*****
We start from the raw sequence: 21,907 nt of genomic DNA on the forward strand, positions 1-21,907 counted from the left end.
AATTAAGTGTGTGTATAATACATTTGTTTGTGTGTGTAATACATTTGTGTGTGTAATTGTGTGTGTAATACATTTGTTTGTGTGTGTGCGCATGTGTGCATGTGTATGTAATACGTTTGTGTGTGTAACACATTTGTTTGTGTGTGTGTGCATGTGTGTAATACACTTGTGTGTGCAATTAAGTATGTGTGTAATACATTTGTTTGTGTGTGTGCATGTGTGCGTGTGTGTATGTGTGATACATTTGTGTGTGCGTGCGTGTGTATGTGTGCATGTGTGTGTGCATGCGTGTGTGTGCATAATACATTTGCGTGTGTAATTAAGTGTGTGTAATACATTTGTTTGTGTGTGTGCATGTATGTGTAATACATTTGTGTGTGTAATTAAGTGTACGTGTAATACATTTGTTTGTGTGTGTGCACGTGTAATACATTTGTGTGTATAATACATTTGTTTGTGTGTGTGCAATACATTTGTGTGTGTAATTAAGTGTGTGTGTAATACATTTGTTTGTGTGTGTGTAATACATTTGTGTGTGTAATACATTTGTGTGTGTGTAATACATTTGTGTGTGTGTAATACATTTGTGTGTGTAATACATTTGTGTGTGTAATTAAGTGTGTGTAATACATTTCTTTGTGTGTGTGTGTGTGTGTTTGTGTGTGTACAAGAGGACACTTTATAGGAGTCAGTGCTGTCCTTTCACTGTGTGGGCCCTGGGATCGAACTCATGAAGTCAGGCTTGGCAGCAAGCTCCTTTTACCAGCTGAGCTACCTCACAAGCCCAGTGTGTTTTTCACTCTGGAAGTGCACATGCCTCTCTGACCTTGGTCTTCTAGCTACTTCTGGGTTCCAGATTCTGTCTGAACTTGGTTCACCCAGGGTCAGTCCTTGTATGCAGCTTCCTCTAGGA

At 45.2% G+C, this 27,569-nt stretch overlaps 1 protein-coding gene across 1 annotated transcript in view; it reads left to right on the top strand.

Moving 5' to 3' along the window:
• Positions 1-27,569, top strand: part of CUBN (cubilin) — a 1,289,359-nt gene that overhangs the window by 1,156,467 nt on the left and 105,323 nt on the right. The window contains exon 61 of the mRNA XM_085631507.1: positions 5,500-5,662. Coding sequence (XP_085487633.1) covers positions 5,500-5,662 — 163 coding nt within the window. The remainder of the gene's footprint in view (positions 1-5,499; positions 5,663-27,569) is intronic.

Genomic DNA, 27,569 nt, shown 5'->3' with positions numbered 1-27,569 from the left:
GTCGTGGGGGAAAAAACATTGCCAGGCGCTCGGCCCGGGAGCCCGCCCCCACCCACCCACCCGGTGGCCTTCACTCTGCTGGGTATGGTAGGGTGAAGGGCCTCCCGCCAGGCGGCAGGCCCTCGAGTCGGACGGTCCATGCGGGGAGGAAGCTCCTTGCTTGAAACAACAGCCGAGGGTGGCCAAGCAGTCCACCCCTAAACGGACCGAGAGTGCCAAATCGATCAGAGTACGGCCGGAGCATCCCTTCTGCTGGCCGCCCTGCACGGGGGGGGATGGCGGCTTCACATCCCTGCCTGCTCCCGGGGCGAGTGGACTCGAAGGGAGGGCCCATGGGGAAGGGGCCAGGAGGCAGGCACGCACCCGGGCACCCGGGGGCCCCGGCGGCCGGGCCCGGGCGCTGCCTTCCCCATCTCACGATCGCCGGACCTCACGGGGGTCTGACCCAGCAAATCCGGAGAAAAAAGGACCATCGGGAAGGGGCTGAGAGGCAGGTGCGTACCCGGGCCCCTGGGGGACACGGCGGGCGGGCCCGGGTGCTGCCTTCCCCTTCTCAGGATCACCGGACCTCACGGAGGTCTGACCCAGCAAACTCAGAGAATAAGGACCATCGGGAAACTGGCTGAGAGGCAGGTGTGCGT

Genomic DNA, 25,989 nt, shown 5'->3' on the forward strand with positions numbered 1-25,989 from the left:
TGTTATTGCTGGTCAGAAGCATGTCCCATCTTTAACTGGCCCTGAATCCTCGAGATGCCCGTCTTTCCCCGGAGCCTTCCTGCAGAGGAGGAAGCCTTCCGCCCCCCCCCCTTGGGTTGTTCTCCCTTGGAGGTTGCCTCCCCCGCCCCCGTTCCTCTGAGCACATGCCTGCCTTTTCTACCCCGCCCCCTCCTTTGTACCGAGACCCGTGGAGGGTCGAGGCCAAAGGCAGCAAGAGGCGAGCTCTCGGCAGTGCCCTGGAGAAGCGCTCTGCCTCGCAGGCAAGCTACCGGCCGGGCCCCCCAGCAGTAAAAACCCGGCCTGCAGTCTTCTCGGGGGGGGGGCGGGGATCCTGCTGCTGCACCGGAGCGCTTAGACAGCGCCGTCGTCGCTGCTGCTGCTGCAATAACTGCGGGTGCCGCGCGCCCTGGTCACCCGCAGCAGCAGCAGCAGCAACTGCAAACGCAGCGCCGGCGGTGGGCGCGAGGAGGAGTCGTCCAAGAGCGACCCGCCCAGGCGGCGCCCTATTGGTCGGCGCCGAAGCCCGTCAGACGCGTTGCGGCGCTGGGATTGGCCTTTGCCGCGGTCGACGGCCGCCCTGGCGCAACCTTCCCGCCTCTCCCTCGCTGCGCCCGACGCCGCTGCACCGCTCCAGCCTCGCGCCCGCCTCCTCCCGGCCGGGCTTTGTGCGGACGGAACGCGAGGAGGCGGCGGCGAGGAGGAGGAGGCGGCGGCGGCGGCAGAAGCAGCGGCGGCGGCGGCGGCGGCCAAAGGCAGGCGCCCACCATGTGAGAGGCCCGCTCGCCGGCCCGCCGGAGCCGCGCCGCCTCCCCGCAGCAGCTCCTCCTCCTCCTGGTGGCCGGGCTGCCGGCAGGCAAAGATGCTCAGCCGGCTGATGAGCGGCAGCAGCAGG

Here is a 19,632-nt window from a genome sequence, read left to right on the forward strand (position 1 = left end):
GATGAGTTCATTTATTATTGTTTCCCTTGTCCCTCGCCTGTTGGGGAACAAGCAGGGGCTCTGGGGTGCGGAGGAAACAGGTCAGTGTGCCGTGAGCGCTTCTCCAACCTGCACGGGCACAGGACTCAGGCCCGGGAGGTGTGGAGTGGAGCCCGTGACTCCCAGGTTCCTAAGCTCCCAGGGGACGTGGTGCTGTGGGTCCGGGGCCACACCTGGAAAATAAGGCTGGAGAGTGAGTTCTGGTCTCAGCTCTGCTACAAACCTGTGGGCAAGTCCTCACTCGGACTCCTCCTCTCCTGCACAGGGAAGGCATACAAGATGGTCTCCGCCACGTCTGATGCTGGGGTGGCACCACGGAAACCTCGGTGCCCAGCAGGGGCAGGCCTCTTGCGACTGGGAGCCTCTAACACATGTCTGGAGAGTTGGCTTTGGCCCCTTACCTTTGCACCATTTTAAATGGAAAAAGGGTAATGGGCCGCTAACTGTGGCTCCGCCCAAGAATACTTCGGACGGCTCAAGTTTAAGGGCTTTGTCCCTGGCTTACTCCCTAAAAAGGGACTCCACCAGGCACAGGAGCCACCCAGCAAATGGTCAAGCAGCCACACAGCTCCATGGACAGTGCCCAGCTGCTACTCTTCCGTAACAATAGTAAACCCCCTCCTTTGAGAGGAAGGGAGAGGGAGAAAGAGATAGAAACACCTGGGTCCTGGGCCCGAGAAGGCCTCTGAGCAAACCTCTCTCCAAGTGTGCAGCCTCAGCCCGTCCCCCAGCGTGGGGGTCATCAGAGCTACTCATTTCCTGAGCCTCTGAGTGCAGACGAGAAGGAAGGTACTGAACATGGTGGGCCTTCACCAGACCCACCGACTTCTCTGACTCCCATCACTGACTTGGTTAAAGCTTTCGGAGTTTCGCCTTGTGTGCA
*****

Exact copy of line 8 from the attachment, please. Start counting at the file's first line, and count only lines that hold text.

Genomic DNA, 25,989 nt, shown 5'->3' on the forward strand with positions numbered 1-25,989 from the left: